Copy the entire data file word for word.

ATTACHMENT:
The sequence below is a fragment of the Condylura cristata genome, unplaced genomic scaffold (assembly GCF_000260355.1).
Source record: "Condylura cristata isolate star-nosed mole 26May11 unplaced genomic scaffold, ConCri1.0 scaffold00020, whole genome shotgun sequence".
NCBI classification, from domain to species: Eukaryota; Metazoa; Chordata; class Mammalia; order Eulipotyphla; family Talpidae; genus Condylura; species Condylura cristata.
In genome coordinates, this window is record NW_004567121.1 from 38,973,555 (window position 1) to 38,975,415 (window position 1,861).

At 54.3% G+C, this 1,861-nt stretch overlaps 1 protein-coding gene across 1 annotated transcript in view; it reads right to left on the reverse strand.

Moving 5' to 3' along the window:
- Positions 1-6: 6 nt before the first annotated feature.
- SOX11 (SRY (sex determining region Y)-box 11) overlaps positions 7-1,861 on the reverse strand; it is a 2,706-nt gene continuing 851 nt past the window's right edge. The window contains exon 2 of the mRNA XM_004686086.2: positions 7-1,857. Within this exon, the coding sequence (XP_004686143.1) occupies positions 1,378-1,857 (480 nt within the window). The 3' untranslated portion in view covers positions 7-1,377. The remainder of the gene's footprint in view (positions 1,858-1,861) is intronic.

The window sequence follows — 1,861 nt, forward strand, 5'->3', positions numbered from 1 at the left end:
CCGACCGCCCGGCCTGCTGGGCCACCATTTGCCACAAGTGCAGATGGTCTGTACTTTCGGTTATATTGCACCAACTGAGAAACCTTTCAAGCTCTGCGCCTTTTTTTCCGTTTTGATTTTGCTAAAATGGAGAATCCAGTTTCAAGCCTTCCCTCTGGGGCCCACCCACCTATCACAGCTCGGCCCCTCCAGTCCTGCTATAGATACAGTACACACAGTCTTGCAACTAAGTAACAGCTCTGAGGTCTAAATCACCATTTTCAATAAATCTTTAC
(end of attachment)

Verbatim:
The sequence below is a fragment of the Condylura cristata genome, unplaced genomic scaffold (assembly GCF_000260355.1).
Source record: "Condylura cristata isolate star-nosed mole 26May11 unplaced genomic scaffold, ConCri1.0 scaffold00020, whole genome shotgun sequence".
NCBI classification, from domain to species: Eukaryota; Metazoa; Chordata; class Mammalia; order Eulipotyphla; family Talpidae; genus Condylura; species Condylura cristata.
In genome coordinates, this window is record NW_004567121.1 from 38,973,555 (window position 1) to 38,975,415 (window position 1,861).

At 54.3% G+C, this 1,861-nt stretch overlaps 1 protein-coding gene across 1 annotated transcript in view; it reads right to left on the reverse strand.

Moving 5' to 3' along the window:
- Positions 1-6: 6 nt before the first annotated feature.
- SOX11 (SRY (sex determining region Y)-box 11) overlaps positions 7-1,861 on the reverse strand; it is a 2,706-nt gene continuing 851 nt past the window's right edge. The window contains exon 2 of the mRNA XM_004686086.2: positions 7-1,857. Within this exon, the coding sequence (XP_004686143.1) occupies positions 1,378-1,857 (480 nt within the window). The 3' untranslated portion in view covers positions 7-1,377. The remainder of the gene's footprint in view (positions 1,858-1,861) is intronic.

The window sequence follows — 1,861 nt, forward strand, 5'->3', positions numbered from 1 at the left end:
CCGACCGCCCGGCCTGCTGGGCCACCATTTGCCACAAGTGCAGATGGTCTGTACTTTCGGTTATATTGCACCAACTGAGAAACCTTTCAAGCTCTGCGCCTTTTTTTCCGTTTTGATTTTGCTAAAATGGAGAATCCAGTTTCAAGCCTTCCCTCTGGGGCCCACCCACCTATCACAGCTCGGCCCCTCCAGTCCTGCTATAGATACAGTACACACAGTCTTGCAACTAAGTAACAGCTCTGAGGTCTAAATCACCATTTTCAATAAATCTTTAC